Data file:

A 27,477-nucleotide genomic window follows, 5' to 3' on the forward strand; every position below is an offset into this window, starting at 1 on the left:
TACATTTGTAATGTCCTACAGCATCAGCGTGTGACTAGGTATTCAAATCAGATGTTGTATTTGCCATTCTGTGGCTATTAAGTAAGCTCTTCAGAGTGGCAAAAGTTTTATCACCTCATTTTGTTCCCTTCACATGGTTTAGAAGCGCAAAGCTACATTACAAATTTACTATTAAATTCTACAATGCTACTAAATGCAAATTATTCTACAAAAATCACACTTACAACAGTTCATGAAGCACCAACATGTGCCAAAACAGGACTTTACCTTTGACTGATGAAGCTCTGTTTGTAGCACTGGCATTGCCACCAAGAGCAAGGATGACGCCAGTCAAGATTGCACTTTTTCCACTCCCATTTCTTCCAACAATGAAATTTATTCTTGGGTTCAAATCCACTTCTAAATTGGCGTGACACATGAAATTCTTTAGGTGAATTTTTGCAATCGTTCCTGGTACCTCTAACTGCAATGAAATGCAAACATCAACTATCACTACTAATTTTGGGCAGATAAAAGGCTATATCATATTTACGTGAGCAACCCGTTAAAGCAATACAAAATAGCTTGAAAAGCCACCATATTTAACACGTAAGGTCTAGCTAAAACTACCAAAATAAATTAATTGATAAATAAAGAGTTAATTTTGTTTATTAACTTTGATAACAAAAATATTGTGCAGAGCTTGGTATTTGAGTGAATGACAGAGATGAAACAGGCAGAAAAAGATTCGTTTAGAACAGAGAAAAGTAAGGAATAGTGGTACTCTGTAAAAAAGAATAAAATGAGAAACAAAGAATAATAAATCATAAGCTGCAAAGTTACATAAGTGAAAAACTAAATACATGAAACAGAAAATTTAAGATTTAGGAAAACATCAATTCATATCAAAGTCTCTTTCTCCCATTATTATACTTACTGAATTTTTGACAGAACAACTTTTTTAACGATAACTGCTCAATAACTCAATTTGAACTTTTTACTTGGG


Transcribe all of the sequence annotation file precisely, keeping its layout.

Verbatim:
A 27,477-nucleotide genomic window follows, 5' to 3' on the forward strand; every position below is an offset into this window, starting at 1 on the left:
TACATTTGTAATGTCCTACAGCATCAGCGTGTGACTAGGTATTCAAATCAGATGTTGTATTTGCCATTCTGTGGCTATTAAGTAAGCTCTTCAGAGTGGCAAAAGTTTTATCACCTCATTTTGTTCCCTTCACATGGTTTAGAAGCGCAAAGCTACATTACAAATTTACTATTAAATTCTACAATGCTACTAAATGCAAATTATTCTACAAAAATCACACTTACAACAGTTCATGAAGCACCAACATGTGCCAAAACAGGACTTTACCTTTGACTGATGAAGCTCTGTTTGTAGCACTGGCATTGCCACCAAGAGCAAGGATGACGCCAGTCAAGATTGCACTTTTTCCACTCCCATTTCTTCCAACAATGAAATTTATTCTTGGGTTCAAATCCACTTCTAAATTGGCGTGACACATGAAATTCTTTAGGTGAATTTTTGCAATCGTTCCTGGTACCTCTAACTGCAATGAAATGCAAACATCAACTATCACTACTAATTTTGGGCAGATAAAAGGCTATATCATATTTACGTGAGCAACCCGTTAAAGCAATACAAAATAGCTTGAAAAGCCACCATATTTAACACGTAAGGTCTAGCTAAAACTACCAAAATAAATTAATTGATAAATAAAGAGTTAATTTTGTTTATTAACTTTGATAACAAAAATATTGTGCAGAGCTTGGTATTTGAGTGAATGACAGAGATGAAACAGGCAGAAAAAGATTCGTTTAGAACAGAGAAAAGTAAGGAATAGTGGTACTCTGTAAAAAAGAATAAAATGAGAAACAAAGAATAATAAATCATAAGCTGCAAAGTTACATAAGTGAAAAACTAAATACATGAAACAGAAAATTTAAGATTTAGGAAAACATCAATTCATATCAAAGTCTCTTTCTCCCATTATTATACTTACTGAATTTTTGACAGAACAACTTTTTTAACGATAACTGCTCAATAACTCAATTTGAACTTTTTACTTGGG